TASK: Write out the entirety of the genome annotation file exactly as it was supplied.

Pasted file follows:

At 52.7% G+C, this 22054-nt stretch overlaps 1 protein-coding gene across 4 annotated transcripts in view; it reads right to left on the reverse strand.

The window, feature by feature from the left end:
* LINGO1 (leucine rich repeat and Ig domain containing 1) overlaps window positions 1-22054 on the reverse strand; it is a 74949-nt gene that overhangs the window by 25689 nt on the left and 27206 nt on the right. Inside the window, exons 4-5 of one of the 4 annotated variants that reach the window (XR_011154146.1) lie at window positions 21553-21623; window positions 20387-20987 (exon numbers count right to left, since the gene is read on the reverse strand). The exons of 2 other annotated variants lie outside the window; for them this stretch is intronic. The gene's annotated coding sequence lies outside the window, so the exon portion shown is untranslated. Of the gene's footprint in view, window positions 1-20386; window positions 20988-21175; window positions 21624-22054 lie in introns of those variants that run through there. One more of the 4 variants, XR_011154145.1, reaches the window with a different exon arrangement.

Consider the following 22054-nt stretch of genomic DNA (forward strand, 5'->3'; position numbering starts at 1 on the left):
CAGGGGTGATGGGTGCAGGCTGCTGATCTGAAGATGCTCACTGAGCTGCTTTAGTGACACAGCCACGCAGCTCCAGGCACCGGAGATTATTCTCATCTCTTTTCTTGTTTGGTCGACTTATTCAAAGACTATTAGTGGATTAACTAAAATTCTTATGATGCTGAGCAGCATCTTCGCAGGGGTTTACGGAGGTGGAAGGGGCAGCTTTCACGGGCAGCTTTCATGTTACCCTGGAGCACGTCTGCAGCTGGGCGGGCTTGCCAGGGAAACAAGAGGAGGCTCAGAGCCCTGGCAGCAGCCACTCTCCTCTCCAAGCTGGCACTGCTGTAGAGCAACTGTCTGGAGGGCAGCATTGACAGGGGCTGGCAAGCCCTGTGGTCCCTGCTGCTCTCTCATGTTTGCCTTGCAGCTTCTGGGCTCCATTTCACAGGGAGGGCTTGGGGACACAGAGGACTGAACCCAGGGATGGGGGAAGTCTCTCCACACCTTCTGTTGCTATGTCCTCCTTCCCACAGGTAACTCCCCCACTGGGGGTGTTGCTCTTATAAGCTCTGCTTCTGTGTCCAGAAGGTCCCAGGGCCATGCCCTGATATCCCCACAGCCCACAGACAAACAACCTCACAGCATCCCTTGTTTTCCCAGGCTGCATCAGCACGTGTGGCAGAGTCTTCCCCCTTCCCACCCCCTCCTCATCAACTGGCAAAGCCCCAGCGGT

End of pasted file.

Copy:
At 52.7% G+C, this 22054-nt stretch overlaps 1 protein-coding gene across 4 annotated transcripts in view; it reads right to left on the reverse strand.

The window, feature by feature from the left end:
* LINGO1 (leucine rich repeat and Ig domain containing 1) overlaps window positions 1-22054 on the reverse strand; it is a 74949-nt gene that overhangs the window by 25689 nt on the left and 27206 nt on the right. Inside the window, exons 4-5 of one of the 4 annotated variants that reach the window (XR_011154146.1) lie at window positions 21553-21623; window positions 20387-20987 (exon numbers count right to left, since the gene is read on the reverse strand). The exons of 2 other annotated variants lie outside the window; for them this stretch is intronic. The gene's annotated coding sequence lies outside the window, so the exon portion shown is untranslated. Of the gene's footprint in view, window positions 1-20386; window positions 20988-21175; window positions 21624-22054 lie in introns of those variants that run through there. One more of the 4 variants, XR_011154145.1, reaches the window with a different exon arrangement.

Consider the following 22054-nt stretch of genomic DNA (forward strand, 5'->3'; position numbering starts at 1 on the left):
CAGGGGTGATGGGTGCAGGCTGCTGATCTGAAGATGCTCACTGAGCTGCTTTAGTGACACAGCCACGCAGCTCCAGGCACCGGAGATTATTCTCATCTCTTTTCTTGTTTGGTCGACTTATTCAAAGACTATTAGTGGATTAACTAAAATTCTTATGATGCTGAGCAGCATCTTCGCAGGGGTTTACGGAGGTGGAAGGGGCAGCTTTCACGGGCAGCTTTCATGTTACCCTGGAGCACGTCTGCAGCTGGGCGGGCTTGCCAGGGAAACAAGAGGAGGCTCAGAGCCCTGGCAGCAGCCACTCTCCTCTCCAAGCTGGCACTGCTGTAGAGCAACTGTCTGGAGGGCAGCATTGACAGGGGCTGGCAAGCCCTGTGGTCCCTGCTGCTCTCTCATGTTTGCCTTGCAGCTTCTGGGCTCCATTTCACAGGGAGGGCTTGGGGACACAGAGGACTGAACCCAGGGATGGGGGAAGTCTCTCCACACCTTCTGTTGCTATGTCCTCCTTCCCACAGGTAACTCCCCCACTGGGGGTGTTGCTCTTATAAGCTCTGCTTCTGTGTCCAGAAGGTCCCAGGGCCATGCCCTGATATCCCCACAGCCCACAGACAAACAACCTCACAGCATCCCTTGTTTTCCCAGGCTGCATCAGCACGTGTGGCAGAGTCTTCCCCCTTCCCACCCCCTCCTCATCAACTGGCAAAGCCCCAGCGGT